Gangsta rapper Shyne, now an Orthodox Jew, plans comeback
It was early on during his difficult, isolated years in prison that the former gangsta rapper known as Shyne decided to formally take on the laws of Judaism as his own.
Shyne, who legally changed his name in prison from Jamaal Barrows to Moses Levi—Moses is one of his favorite biblical heroes, and Levi is for the Levites who were musicians during Temple times—remembers the initial skepticism he encountered from prison rabbis at New York’s Rikers Island, where he was first incarcerated, and the other prison rabbis that would follow.
“In prison culture, everyone is trying to make a scam, everyone is a con artist, so who is this dark-skinned guy they wondered? Does he just want the Jewish food?” asks Levi, now cloaked in the black garb of a Chasidic Jew and living in Jerusalem.
“A guy with payes? Maybe they might believe him,” he tells JTA, laughing.
Levi, 32, a former protegee of the hip-hop mogul Sean Combs (aka P Diddy), found himself drawn to Judaism ever since hearing Old Testament stories from his grandmother as a boy. He was with Combs and then-girlfriend Jennifer Lopez, the singer and movie star, the night of a 1999 shooting at a Manhattan nightclub that left three injured and resulted in a trial that became a media circus.
Combs was acquitted, but Levi was found guilty of opening fire in the nightclub. In 2001 he was sentenced to 10 years in prison. After serving nearly nine years he was released last year.
Levi credits Harvard law professor Alan Dershowitz, one of his attorneys, with helping him gain access in prison to prayer books and other religious items like a tallit and tefillin.
Now, as he walks through the alleyways of Jerusalem’s Old City on his way to the Western Wall, he clutches a worn prayer book whose maroon leather cover was torn off by prison officials for security purposes.
Adhering to an Orthodox approach to Judaism made the most sense to him, said Levi, who is studying with several haredi Orthodox rabbis from some of the most stringent yeshivas in Jerusalem. A few months ago, Levi said, he underwent a type of conversion called a “giyur l’chumra”—a conversion usually for those who likely are Jewish but undergo conversion “just to be on the safe side.”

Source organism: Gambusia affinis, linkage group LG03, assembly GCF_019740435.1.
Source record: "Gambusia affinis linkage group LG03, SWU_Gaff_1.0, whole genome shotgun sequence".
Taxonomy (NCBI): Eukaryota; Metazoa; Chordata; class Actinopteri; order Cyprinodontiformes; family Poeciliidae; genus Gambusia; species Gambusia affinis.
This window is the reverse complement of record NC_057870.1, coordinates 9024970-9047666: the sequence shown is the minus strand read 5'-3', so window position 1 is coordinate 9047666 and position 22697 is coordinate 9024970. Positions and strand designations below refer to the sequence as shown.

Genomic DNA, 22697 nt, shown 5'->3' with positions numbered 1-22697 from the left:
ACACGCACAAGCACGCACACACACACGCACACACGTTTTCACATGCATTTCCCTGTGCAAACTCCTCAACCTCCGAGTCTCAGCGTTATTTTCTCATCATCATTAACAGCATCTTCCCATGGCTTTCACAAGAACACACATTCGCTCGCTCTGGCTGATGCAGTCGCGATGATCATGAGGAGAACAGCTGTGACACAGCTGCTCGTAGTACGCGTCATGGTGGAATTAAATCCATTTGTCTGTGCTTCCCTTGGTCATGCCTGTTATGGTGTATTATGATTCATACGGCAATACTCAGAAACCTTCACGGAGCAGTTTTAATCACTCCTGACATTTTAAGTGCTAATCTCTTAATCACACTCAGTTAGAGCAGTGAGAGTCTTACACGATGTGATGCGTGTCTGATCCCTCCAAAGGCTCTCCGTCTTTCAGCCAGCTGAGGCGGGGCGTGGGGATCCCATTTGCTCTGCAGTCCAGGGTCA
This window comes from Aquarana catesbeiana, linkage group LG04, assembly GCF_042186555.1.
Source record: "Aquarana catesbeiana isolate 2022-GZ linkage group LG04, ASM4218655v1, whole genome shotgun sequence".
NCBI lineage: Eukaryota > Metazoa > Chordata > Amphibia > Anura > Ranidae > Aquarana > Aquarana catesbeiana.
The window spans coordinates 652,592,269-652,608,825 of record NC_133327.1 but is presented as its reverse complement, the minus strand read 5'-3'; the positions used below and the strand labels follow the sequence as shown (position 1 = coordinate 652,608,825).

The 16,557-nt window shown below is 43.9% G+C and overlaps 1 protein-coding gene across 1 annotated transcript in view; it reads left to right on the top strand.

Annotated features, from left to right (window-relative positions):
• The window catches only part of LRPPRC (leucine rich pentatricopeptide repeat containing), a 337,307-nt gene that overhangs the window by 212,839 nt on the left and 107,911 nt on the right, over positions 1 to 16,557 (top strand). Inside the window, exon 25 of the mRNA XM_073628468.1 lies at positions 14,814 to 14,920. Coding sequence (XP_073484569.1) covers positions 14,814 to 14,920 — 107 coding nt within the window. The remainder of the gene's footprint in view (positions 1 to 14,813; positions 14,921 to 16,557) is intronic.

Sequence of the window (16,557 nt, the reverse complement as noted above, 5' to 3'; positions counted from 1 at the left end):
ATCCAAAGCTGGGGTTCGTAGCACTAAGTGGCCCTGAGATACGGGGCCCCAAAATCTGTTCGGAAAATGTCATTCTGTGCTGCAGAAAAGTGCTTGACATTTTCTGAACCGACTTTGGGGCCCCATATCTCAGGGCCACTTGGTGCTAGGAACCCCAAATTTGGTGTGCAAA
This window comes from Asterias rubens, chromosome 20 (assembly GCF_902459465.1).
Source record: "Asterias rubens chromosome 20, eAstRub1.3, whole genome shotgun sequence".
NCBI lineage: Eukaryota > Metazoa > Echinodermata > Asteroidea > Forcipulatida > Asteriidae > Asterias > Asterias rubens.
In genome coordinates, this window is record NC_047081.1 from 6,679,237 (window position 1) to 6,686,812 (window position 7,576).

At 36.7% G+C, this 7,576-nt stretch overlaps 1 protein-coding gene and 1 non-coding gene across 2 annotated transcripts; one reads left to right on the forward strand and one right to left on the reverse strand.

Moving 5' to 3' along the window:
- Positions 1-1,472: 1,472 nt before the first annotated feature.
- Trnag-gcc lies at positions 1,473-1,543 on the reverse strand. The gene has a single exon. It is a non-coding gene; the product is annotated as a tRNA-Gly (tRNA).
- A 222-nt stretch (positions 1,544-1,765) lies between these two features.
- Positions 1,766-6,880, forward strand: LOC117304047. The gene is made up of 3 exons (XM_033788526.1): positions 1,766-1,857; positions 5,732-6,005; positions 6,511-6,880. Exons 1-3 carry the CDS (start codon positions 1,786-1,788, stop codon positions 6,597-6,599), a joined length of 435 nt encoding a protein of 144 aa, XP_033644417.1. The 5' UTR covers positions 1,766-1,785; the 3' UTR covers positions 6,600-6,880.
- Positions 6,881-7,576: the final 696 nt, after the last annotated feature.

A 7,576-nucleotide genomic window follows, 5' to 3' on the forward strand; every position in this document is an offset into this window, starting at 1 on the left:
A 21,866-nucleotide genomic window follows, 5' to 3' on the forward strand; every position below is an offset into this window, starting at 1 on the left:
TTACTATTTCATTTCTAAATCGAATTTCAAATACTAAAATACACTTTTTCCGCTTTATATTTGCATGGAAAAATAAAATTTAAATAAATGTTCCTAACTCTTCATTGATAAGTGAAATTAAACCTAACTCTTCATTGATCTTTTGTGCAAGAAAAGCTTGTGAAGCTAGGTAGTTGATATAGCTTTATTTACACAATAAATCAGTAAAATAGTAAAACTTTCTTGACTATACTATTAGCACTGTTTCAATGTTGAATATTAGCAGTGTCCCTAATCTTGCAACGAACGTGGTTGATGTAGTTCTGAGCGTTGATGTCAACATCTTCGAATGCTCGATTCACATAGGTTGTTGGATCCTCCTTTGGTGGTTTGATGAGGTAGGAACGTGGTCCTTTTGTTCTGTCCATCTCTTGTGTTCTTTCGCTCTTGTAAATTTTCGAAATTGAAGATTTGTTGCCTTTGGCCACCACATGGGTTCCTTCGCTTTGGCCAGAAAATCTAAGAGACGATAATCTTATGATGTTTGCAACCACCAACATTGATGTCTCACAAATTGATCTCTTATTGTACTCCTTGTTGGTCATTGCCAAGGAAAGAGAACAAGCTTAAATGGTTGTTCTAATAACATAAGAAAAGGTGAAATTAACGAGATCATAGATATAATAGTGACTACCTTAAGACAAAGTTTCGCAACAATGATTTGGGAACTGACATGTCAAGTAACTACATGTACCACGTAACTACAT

“I’m looking for a connection to Hashem,” Levi says, using the Hebrew name for God. “I am not trying to weaken it. I want to know what is done, then I can decide if I’m up to it. What did Moses do? What do the sages say to do?”
Levi feels like he’s returning to the fold. His days are spent in study and prayer. Reminders of his newly acquired Jewish education come out in his rapid fire, Brooklyn-accented speech smattered with Hebrew words and Talmudic and biblical references.
Levi is an anomaly in more ways than one.
His father is a prosperous lawyer who currently is the prime minister of Belize, in Central America. When Levi was a child, his mother took him from Belize to the United States. They settled in New York, where she worked as a house cleaner to support them.
But Levi soon was enamored with life on the streets, becoming a gang member. He was in and out of trouble, and at the age of 13 he was sent away to a juvenile center. By 15 he had been shot.
These days, after spending time in prison, adopting Judaism and moving to Israel for a few months, Levi is talking about a musical comeback.
He plans to release two albums this spring that are part of a joint venture with Def Jam Records, the major hip-hop label. Gone is some of the harsher and misogynist language of his previous two albums, one of which came out while he was in jail. While not explicitly religious, the lyrics do have a spiritual bent.
In Jerusalem, where Levi says he plans to stay for the next few months, he appears nonplussed by the second glances he attracts. But as a black man in the clothes of a haredi—complete with long black wool coat, fedora, knickers and black ribbed socks—Levi indeed stands out.
At the Western Wall plaza he encounters a group of young, religious Ethiopian Israelis. Levi’s great-grandmother was Ethiopian, and he thinks she may have been Jewish. Exploring his possible Ethiopian Jewish heritage intrigues him.
Levi plans to travel to Ethiopia in the spring, and says he’d like to help fund a yeshiva for Ethiopian immigrants in the town of Beit Shemesh, near Jerusalem.
“The Israelites won’t be whole and Messiah won’t come until all the tribes are connected to Hashem,” Levi says, referring to the Ethiopian Jews as a lost tribe—an originally Jewish community cut off from the rest of the Jewish world for generations.
Levi finishes his evening prayers at the Western Wall before paying a visit to the protest tent next to the prime minister’s residence that calls for the immediate release of Gilad Shalit, the Israeli soldier who has been held captive by Hamas in Gaza for more than four years.
Noam Shalit, the captured soldier’s father, is in the tent, and Levi is anxious to speak with him.
“I know what it’s like to suffer and not be with your family, and heaven knows what kind of pain and torture they are doing to him,” Levi says after the two shake hands and sit down. He adds, “All we can do is pray.”
“We need more than prayers,” a polite but terse Noam Shalit replies.
From the Shalit tent, Levi heads out into a chilly Jerusalem night to meet with one of the rabbis with whom he studies regularly.
Every day, he says, the tenets of Judaism help him become closer to the kind of person he strives to be.
“The bottom line is not to be a Chasid,” he says. “Some people can dress up and look the part, but sometimes they don’t behave that way and the person you never expect turns out to be the mensch. Right?”